Julianne and I were in Saskatoon in October for the Saskatchewan Ultra 50 Km race (Yes. I ran around Saskatoon for 50 kilometres). We stopped by the Bulk Cheese Warehouse and among other smoked goodness, picked up a beautiful butterflied smoked chicken. I know… The name “Bulk Cheese Warehouse” does not scream quality meats but they have a fantastic butcher shop. We brought a cooler with us because we were planning on bringing some tasty smoked treats back from Saskatoon.
Smoking meats is a way of cooking, preserving and flavouring. Cold smoking is all about adding flavour. Rich smokey flavour that doesn’t come from a bottle of Liquid Smoke. Cold smoking makes meats taste awesome.
I took the chicken out of the freezer on Sunday night with the intention of making for supper on Monday. It’s tough to throw a full chicken meal (I’m thinking chicken, gravy, mashed potatoes and maybe carrots) together after work so we decided to go minimalist and just have roast beets with it. We had the most amazing roast beets with a meal in Victoria and from then on had a love for roast beets. I’ve prepared fresh beets before and they taste fantastic but they take a fair amount of time and energy to prepare. Canned beets are a REALLY quick and easy way to get to roasting beets without having to peel, boil and work like hell to get the colour off of your cutting board and fingers.
Here’s how dinner went down and you won’t believe how easy it was to make two tasty dishes with very little effort. I’d never made this butterflied smoked chicken before so I decided not to salt it at all. I could add salt after the cooking process if it needed it. The chicken looked like it was prepared with some spices so all I added to it was a little powdered garlic and some smoked paprika. The chicken is butterflied. That’s a fancy way of saying that they’ve cut out the backbone and spread the bird out flat. This actually makes it easier to cook the bird evenly. Roasting a whole chicken can be a tricky thing. The breast gets cooked right but the thighs are not fully cooked…or the thighs are done just right but the breast is way too dry. A butterflied chicken is a joy to roast. It does present one problem though. It cooks quickly so there’s little chance of getting the perfect crispy skin. Since this bird has been smoked it’s got some amazing flavour locked in that skin. I don’t want that to go to waste and there’s an easy fix. A chicken is typically cooked when it reaches 180 degrees F. I put the probe for an electronic meat thermometer in the meatiest part of a thigh and let it roast in a 375 degree F oven until it hit 160 F. At that point I moved it up to the top rack and switched the oven to broil (500 F). You need to keep an eye on it when it’s broiling because the temperature will climb to 180 F really quickly. That simple two-stage roasting technique will give you a juicy, fully cooked bird, that just happens to have perfectly crispy skin.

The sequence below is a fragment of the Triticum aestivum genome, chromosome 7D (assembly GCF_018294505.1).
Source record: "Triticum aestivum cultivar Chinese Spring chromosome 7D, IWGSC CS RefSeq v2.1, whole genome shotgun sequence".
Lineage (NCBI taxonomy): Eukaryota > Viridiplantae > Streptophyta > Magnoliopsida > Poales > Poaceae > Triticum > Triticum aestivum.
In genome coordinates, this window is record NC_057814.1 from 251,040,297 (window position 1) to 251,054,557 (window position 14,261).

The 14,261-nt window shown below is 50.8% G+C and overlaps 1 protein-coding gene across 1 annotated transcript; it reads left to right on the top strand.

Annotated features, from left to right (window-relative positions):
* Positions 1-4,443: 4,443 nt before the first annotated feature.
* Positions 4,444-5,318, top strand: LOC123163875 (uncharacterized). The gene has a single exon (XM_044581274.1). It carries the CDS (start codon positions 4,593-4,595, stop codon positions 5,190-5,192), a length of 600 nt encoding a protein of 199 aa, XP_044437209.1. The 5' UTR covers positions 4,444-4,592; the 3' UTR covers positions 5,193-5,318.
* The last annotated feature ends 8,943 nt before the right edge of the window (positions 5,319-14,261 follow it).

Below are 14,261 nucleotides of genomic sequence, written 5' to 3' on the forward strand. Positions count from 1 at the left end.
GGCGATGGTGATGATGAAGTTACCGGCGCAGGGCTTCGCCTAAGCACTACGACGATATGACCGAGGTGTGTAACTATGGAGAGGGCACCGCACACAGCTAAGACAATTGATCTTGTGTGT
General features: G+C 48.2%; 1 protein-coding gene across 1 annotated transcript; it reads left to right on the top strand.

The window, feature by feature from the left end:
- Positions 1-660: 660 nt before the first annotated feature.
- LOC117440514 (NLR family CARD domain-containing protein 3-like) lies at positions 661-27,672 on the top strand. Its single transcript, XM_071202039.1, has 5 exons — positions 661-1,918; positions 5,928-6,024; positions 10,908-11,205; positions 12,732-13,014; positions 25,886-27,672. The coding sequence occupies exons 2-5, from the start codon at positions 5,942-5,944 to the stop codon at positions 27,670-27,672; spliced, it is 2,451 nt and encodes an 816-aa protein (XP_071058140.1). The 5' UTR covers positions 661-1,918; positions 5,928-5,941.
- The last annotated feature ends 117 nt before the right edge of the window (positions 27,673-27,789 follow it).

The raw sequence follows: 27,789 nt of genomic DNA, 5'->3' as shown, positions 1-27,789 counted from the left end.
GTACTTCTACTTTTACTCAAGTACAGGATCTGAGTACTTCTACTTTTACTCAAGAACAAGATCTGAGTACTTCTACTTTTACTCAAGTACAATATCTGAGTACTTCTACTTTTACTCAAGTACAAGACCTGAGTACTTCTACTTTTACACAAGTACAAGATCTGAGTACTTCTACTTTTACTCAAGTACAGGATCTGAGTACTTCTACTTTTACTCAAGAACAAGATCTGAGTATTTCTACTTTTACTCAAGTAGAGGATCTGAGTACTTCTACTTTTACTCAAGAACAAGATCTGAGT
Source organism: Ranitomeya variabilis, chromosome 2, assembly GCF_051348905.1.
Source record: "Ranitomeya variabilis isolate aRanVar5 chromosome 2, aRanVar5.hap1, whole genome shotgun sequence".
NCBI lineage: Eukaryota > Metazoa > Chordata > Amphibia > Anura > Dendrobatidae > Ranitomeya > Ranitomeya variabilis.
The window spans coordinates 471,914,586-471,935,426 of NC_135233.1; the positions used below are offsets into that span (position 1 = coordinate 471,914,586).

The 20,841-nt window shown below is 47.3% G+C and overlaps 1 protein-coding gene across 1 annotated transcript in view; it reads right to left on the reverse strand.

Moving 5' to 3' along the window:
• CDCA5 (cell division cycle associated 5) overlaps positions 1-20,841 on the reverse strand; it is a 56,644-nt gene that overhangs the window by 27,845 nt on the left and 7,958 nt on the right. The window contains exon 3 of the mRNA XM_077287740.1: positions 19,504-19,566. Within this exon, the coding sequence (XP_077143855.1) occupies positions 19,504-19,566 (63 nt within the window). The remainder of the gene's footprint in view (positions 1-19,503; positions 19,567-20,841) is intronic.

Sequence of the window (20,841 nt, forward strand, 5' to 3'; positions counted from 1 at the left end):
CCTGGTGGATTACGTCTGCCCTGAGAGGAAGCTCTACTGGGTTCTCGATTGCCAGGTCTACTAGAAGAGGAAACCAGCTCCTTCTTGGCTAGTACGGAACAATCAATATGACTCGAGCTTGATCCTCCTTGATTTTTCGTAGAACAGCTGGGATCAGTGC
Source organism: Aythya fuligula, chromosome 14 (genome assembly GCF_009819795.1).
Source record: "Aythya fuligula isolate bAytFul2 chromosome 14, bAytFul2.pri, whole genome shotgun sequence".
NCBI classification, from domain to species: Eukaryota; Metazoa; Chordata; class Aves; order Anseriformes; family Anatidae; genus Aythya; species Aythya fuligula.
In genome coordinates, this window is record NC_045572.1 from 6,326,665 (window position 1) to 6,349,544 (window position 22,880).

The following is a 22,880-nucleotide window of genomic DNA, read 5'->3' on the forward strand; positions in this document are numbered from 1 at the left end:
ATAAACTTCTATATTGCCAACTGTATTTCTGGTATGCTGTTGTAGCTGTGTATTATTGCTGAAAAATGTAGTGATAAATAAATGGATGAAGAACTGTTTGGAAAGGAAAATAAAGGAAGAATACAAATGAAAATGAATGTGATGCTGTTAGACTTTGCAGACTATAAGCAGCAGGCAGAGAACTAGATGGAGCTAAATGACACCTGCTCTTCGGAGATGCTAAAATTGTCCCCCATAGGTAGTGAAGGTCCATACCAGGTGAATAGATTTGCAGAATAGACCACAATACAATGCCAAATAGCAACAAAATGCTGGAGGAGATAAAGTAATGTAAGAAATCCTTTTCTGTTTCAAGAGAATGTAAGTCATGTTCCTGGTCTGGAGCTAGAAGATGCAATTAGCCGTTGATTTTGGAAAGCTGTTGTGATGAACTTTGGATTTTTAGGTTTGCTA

I used some fancy schmancy ingredients to make this but it can be done with a regular chicken, normal olive oil and everyday, run of the mill balsamic vinegar.
Cold Smoked Roast Chicken
1 – Butterflied Cold Smoked Chicken
Light dusting of garlic powder
Even lighter dusting of smoked paprika (can’t have too much smokey flavour, eh?)
Pre-heat oven to 375 F. Place butterflied chicken on a baking sheet lined with parchment paper on the bottom rack of the oven. Roast until an internal thermometer reads 160 F (test in the meatiest part of a thigh). That chicken is mostly done. Now’s the time to put it on the top rack and switch your oven from bake to broil (500 F). Keep a sharp eye on that bird because the temperature is going to climb quickly. Once the bird’s internal temperature hits 180 F it’s time to take ‘er out. Cover the chicken in aluminum foil. You want to let that chicken rest for about 5 to 10 minutes so the juices distribute back into the tissues. It’s also still cooking and it’s internal temperature will actually rise after it come out of the oven (Don’t know why… it’s science). If you cut it up right after it comes out of the oven it will let all of it’s tasty juices out on the cutting board and may not be fully cooked (you’ve been warned… forgo resting your meat at your own peril). Once it’s rested cut it up and serve.
Supper Easy Roast Beets
2 – Cans – Safeway brand Whole beets
Generous glug of olive oil (I used Nudo Stone Ground Garlic Oil)
Equal sized glug of balsamic vinegar (used Vanilla flavoured balsamic vinegar from Oliv)
Salt an pepper to taste
Open and drain the beets. Give them a couple rinses under the tap until the juice that runs off isn’t so red/pink. Dump the cans into a bowl and add the olive oil, balsamic vinegar, salt and pepper. Throw the whole mess on a baking sheet and chuck it in the oven. Since I was doing this along with the chicken I put the chicken on the bottom rack and the beets on the top rack. The oven was still at 375 F. The beets didn’t go in at the same time as the chicken. They went in about 10 minutes after the chicken. When I switched to broil I put the beets on the bottom rack and the chicken on the top rack. When I took the chicken out to rest I put the beets back on the top rack and let them broil for a while. That sounds overly complicated for supper easy roast beets. If you’re making these without the chicken then you can put them in a 375 F oven for 30 – 45 minutes. Drizzle some balsamic vinegar over them before serving. You want to server the beets fairly soon after they come out of the oven. They cool off quickly.